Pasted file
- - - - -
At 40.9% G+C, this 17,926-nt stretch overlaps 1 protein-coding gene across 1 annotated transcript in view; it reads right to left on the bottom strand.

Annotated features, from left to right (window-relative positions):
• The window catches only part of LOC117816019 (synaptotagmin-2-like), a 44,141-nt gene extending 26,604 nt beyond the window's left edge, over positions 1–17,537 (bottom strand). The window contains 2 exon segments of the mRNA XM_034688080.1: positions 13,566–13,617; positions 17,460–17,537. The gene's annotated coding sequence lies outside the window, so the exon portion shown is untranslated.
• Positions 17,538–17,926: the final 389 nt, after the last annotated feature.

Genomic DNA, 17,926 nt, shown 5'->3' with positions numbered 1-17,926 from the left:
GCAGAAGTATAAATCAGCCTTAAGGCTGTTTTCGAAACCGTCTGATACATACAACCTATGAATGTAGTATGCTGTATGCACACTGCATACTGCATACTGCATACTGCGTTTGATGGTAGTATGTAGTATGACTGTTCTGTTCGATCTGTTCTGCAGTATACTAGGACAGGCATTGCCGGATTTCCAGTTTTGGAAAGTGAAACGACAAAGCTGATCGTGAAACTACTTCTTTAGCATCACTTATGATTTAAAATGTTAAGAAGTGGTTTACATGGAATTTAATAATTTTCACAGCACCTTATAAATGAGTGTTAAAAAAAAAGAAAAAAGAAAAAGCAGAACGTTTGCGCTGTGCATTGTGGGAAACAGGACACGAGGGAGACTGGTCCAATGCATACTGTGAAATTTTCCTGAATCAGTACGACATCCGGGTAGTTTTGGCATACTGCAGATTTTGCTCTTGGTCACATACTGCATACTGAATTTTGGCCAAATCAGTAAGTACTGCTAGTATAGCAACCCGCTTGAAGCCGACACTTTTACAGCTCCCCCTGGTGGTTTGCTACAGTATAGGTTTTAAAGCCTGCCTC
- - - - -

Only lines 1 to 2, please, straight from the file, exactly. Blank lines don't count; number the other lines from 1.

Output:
At 40.9% G+C, this 17,926-nt stretch overlaps 1 protein-coding gene across 1 annotated transcript in view; it reads right to left on the bottom strand.

Annotated features, from left to right (window-relative positions):